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Did you have any problems getting the inside pieces at "perfect" right angles to the sides?

I've not been able to assemble similiar-sized speakers without the help of screws (and plenty of clamps as well) because the inside pieces either lean to one side, or shift around. I've not tried dowels or biscuits.

I use a combination of corner clamps, regular clamps, and if needed I pull out the biscuit cutter. With those tools I haven't had any issue making 90 degree joints that are very solid. I highly recommend a biscuit cutter, but then I'm clearly not an expert.
 
Did you have any problems getting the inside pieces at "perfect" right angles to the sides?

I've not been able to assemble similiar-sized speakers without the help of screws (and plenty of clamps as well) because the inside pieces either lean to one side, or shift around. I've not tried dowels or biscuits.

I'm starting to set the pieces, here is how I do the 90 degree bends
[IMGDEAD]https://dl.dropboxusercontent.com/u/15565324/stereo/IMG_20160123_125000.jpg[/IMGDEAD]

I'm going to be building this pair without the biscuit joiner in most cases, as given the size of the side panels, it's hard to get them lined up right with the joiner....that, and I'm lazy
 
I occured to me after I took that picture that what I'm doing there is acutally not the right way to do it. To get a good 90, and ensure good fit, I usually try to assemble 2 parts at once, at different angles. So I went down and did this:
[IMGDEAD]https://dl.dropboxusercontent.com/u/15565324/stereo/IMG_20160123_133513.jpg[/IMGDEAD]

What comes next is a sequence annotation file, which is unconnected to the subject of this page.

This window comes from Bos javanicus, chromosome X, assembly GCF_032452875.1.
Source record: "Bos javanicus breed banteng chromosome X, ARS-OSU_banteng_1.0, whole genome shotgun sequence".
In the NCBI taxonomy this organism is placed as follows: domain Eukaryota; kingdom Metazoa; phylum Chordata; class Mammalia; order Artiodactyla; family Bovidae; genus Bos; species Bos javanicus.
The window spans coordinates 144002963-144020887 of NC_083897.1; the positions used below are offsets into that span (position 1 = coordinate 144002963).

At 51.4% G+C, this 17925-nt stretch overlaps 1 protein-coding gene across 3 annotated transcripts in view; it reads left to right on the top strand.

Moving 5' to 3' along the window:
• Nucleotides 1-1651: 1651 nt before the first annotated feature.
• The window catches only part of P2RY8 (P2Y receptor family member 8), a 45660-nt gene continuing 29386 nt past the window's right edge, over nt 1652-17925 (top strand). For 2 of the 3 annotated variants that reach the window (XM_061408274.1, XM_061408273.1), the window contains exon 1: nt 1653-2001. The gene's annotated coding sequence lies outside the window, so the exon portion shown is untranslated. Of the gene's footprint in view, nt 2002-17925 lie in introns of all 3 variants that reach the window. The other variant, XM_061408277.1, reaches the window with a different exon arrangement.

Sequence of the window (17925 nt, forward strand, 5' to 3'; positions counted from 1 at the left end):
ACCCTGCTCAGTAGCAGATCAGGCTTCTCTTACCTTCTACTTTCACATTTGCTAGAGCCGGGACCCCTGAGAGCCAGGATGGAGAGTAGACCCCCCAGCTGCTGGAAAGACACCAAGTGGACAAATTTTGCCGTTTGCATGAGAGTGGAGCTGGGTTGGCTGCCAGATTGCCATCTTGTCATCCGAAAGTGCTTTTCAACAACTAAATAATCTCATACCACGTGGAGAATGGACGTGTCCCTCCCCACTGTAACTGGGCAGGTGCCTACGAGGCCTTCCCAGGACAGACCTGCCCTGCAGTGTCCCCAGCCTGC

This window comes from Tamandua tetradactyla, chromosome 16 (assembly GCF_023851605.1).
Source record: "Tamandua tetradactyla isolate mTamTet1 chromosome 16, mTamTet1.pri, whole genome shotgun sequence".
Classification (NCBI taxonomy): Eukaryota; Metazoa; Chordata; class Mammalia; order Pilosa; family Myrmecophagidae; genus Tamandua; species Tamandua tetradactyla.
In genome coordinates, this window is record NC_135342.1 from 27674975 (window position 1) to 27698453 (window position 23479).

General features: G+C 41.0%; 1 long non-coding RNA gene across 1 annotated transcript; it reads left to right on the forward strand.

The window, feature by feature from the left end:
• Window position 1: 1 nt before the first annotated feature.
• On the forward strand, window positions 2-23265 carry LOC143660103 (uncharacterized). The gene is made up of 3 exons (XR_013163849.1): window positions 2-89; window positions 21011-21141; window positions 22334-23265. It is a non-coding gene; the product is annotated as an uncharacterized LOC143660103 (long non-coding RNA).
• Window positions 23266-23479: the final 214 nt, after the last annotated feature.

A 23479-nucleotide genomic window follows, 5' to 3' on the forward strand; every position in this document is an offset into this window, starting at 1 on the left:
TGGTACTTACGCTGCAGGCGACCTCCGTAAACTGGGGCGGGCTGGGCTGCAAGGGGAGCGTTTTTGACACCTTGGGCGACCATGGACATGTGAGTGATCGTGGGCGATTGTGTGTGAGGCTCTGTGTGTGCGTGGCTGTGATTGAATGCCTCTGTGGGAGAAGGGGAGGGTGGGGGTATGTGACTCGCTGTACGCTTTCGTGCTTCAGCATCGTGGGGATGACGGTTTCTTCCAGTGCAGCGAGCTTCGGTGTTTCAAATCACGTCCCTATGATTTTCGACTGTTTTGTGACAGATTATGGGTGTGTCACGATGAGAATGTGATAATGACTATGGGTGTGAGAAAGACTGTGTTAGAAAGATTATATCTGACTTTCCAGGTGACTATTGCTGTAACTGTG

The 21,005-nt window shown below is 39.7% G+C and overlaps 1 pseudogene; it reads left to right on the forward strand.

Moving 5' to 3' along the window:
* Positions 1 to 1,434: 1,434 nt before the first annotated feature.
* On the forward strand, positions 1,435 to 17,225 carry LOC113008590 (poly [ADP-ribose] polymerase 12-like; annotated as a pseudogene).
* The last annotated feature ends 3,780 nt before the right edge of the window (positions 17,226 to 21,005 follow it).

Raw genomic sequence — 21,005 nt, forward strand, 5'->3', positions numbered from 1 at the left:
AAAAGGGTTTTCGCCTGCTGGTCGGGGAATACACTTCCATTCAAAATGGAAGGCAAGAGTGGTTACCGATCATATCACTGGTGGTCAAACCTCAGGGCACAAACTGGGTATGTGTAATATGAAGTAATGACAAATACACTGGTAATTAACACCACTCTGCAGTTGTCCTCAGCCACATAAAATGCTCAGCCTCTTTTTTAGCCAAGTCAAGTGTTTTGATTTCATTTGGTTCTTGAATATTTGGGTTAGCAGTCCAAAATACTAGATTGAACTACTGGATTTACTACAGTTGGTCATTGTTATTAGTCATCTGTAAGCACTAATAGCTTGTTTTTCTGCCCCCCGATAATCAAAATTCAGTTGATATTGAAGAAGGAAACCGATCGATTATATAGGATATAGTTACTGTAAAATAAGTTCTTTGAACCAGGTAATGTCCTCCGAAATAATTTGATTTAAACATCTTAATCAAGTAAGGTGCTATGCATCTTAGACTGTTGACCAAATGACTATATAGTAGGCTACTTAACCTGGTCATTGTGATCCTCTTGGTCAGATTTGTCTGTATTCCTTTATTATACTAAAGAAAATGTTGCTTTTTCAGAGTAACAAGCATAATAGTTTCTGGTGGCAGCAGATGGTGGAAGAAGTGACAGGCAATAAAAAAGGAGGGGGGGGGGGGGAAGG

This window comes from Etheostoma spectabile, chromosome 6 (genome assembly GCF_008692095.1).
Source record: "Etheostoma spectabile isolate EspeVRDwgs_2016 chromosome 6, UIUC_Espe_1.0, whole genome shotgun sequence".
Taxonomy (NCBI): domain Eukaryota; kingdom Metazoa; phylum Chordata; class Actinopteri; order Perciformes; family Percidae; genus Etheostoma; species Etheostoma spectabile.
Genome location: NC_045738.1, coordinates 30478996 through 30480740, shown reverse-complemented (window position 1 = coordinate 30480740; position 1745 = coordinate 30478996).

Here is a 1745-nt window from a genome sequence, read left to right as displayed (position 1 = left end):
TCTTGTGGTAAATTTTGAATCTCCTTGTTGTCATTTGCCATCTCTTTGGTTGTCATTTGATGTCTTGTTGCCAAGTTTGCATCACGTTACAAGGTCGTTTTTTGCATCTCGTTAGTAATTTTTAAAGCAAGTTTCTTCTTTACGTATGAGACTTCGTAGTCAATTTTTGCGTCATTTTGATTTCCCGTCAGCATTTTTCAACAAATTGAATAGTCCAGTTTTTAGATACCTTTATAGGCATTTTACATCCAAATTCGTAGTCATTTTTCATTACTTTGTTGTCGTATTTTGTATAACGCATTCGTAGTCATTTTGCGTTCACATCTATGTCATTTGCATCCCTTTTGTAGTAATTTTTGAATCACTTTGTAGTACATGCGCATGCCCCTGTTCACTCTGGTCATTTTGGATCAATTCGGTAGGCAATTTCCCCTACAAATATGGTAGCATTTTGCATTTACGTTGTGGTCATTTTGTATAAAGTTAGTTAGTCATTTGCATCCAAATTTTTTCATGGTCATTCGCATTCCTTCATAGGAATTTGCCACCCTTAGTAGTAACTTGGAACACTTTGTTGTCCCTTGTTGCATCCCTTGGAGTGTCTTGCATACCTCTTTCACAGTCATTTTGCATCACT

By butting 2 pieces, it helps ensure a better fit. It's also important that all cuts of the internal pieces were initially made on the table saw with the same guide setting, all at once. It's nearly impossible to make 2 cuts and try to get the guide set to the same place both times. Also, when I cut the internal parts to length, I cut matching parts at the same time to ensure they have exactly the same length.
 
Like the FH series they will be compromised without the curved back (which is a functional part of the design -I didn't put it in for jollies / to look pretty ;) ). If you can't do it any other way, mark it out with ruler & pensil, roughly cut to ~'close' to the outer edge of the line with a jigsaw or similar & shave with a plane to reach the target curve. It's worth it.

Hey, one question. There's no mention of preferred placement for these speakers. Up against a wall, in a corner, or out in the room?
 
I'm just not setup to make a clean cut with a jig-saw on a curve right now. I understand not having the curve may have an impact, but for now I'm working with the tools I have. I may look at improving my curve cutting ability on v2.0.

That's why I suggested 'roughly cut to ~'close' to the outer edge of the line with a jigsaw or similar & shave with a plane to reach the target curve' -you wouldn't have to make a clean cut with a jigsaw -just cut it as close & neat as possible to the target and then use a plane (or a spokeshave) for the finishing work, as they did in ye olde days. ;) Once you have one, you've effectively got a template, so the others should be quicker & easier to refine. That said, I'm no woodworking expert. On the other hand, for the sake of a couple of extra hours work with a plane, it seems a shame not to.
 
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Hey, one question. There's no mention of preferred placement for these speakers. Up against a wall, in a corner, or out in the room?

It's largely room / system (and personal taste) dependent, hence not giving specific positioning advice. Theoretically corner loading is optimal, though not required. Assuming no changes have been made to the design then minimum distance to the front wall is about 12in (preferably 15in) and tailor from there as required. If you have corners, then more or less the same advice, with about 20in to the side wall.